However, they didn't win when it counted most. In fact, they barely competed. The other two teams in the conversation, Alabama and Oklahoma State, were undefeated in regulation (a claim that helped vault LSU fortuitously into the 2007 championship game). The Crimson Tide's only loss to LSU trumped Oklahoma State's loss to Iowa State to position Alabama for the rematch, but the win column heavily favored the Cowboys. Alabama only played three FEI top-30 opponents, winning two, while Oklahoma State posted seven such victories. Only by playing the FEI No. 1 twice did Alabama's schedule edge out that of the Pokes.
Here are the top-to-bottom resumes of LSU, Oklahoma State, and Alabama according to GFEI, opponent-adjusted single-game efficiency.
|Alabama GFEI Resume||LSU GFEI Resume||Oklahoma State GFEI Resume|
|LSU||W 21-0||.912||1||Alabama||W 9-6||.716||7||Oklahoma||W 44-10||.872||2|
|Florida||W 38-10||.588||22||Oregon||W 40-27||.670||11||Baylor||W 59-24||.766||4|
|Vanderbilt||W 34-0||.582||24||West Virginia||W 47-21||.608||17||Texas Tech||W 66-6||.710||9|
|Arkansas||W 38-14||.572||27||Mississippi||W 52-3||.586||23||Missouri||W 45-24||.505||50|
|LSU||L 6-9||.513||48||Georgia||W 42-10||.565||29||Stanford||W 41-38||.455||73|
|Penn State||W 27-11||.459||72||Auburn||W 45-10||.562||32||Tulsa||W 59-33||.450||76|
|Tennessee||W 37-6||.398||125||Arkansas||W 41-17||.560||33||Texas A&M||W 30-29||.420||99|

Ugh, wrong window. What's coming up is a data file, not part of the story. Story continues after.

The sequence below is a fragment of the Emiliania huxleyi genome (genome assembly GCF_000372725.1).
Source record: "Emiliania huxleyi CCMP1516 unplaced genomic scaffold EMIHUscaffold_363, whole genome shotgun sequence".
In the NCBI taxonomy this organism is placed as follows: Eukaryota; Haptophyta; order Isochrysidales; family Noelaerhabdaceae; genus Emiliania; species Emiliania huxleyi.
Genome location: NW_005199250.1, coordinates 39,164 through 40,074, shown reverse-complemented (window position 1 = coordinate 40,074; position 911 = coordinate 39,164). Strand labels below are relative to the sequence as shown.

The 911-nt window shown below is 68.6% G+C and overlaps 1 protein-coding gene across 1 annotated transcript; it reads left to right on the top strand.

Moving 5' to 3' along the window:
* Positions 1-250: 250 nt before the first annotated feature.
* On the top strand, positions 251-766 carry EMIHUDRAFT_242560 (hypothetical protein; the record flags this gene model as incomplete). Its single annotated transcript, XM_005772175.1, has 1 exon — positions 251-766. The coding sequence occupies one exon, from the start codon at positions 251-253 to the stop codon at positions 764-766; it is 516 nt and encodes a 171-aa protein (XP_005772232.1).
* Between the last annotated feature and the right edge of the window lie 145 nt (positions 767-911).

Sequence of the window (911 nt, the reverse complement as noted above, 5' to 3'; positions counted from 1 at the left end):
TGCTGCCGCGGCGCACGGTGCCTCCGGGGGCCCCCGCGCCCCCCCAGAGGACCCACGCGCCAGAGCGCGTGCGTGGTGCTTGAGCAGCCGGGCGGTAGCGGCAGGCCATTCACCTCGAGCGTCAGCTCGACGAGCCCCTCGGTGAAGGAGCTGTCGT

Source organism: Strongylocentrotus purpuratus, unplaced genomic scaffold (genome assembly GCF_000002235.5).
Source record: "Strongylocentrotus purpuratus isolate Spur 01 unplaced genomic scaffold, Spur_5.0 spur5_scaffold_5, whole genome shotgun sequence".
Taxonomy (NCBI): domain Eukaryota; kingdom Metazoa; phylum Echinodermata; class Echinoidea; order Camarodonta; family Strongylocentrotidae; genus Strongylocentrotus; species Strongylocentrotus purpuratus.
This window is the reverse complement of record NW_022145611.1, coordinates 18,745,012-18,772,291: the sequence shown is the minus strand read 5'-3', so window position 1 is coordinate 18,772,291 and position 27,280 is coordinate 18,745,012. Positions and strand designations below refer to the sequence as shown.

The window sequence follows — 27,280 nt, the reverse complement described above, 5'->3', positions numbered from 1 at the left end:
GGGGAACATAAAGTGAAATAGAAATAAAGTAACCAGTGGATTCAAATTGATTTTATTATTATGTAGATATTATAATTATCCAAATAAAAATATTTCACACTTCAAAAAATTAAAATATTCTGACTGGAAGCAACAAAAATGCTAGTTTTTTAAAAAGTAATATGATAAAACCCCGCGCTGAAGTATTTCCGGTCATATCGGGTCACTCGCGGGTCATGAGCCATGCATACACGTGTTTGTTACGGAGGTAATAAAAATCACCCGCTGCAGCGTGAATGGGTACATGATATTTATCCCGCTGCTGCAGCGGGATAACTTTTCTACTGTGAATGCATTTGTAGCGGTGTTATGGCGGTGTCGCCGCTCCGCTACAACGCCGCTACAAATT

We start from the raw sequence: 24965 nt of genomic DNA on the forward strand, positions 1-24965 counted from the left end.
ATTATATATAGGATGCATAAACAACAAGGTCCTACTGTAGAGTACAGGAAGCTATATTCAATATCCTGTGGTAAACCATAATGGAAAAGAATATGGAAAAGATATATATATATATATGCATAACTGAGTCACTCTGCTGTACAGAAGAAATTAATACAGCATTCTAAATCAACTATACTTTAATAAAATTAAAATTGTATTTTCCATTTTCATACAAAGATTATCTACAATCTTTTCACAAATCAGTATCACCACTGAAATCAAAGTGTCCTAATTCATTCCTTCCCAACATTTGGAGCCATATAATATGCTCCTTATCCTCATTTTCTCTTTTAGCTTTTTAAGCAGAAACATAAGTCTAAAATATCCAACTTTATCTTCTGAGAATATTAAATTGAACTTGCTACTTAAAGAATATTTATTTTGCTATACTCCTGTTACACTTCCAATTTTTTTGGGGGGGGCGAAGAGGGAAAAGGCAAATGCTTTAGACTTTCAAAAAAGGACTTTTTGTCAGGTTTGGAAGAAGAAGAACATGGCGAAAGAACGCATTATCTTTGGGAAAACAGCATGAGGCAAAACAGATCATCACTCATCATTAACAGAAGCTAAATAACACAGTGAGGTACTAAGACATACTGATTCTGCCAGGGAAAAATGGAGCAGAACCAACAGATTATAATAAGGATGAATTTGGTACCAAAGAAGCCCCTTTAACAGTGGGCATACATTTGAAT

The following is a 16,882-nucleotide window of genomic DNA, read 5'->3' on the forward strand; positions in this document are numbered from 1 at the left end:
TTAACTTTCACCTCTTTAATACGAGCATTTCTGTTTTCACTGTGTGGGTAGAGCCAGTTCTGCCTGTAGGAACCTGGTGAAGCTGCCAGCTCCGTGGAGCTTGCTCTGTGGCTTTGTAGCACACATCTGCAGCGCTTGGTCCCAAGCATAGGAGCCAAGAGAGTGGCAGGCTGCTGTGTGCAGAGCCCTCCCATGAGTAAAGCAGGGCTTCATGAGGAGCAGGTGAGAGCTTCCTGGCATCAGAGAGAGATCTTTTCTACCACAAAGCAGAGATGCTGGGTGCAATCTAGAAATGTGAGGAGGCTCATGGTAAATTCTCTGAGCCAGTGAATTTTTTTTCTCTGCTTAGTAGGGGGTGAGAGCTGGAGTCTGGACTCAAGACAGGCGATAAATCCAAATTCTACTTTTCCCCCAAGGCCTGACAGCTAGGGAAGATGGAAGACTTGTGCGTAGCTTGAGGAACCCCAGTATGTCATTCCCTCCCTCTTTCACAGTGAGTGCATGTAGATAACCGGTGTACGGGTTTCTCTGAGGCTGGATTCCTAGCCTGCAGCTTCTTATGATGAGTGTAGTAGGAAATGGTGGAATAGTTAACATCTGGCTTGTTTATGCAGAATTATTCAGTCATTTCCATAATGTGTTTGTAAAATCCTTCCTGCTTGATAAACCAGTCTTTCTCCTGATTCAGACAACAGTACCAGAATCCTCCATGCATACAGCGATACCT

|Auburn||W 42-14||.337||181||Tennessee||W 38-7||.403||120||Texas||W 38-26||.409||112|
|Mississippi||W 52-7||.311||207||Florida||W 41-11||.389||136||Kansas||W 70-28||.320||192|
|Mississippi State||W 24-7||.281||246||Alabama||L 0-21||.317||198||Kansas State||W 52-45||.315||201|
|North Texas||W 41-0||.032||688||Mississippi State||W 19-6||.313||206||Arizona||W 37-14||.156||446|
|Kent State||W 48-7||-.082||900||Western Kentucky||W 42-9||.152||453||Iowa State||L 31-37||.035||681|
|Kentucky||W 35-7||.139||473||Louisiana Lafayette||W 61-34||.033||685|
Alabama's final game was the most impressive victory of the year without a doubt. Based on that performance, I have tremendous confidence that the Crimson Tide would also have navigated the tougher schedules of Oklahoma State and LSU just as successfully as those two teams did. However, FEI doesn't have the data to back up that confidence. Alabama didn't play those games.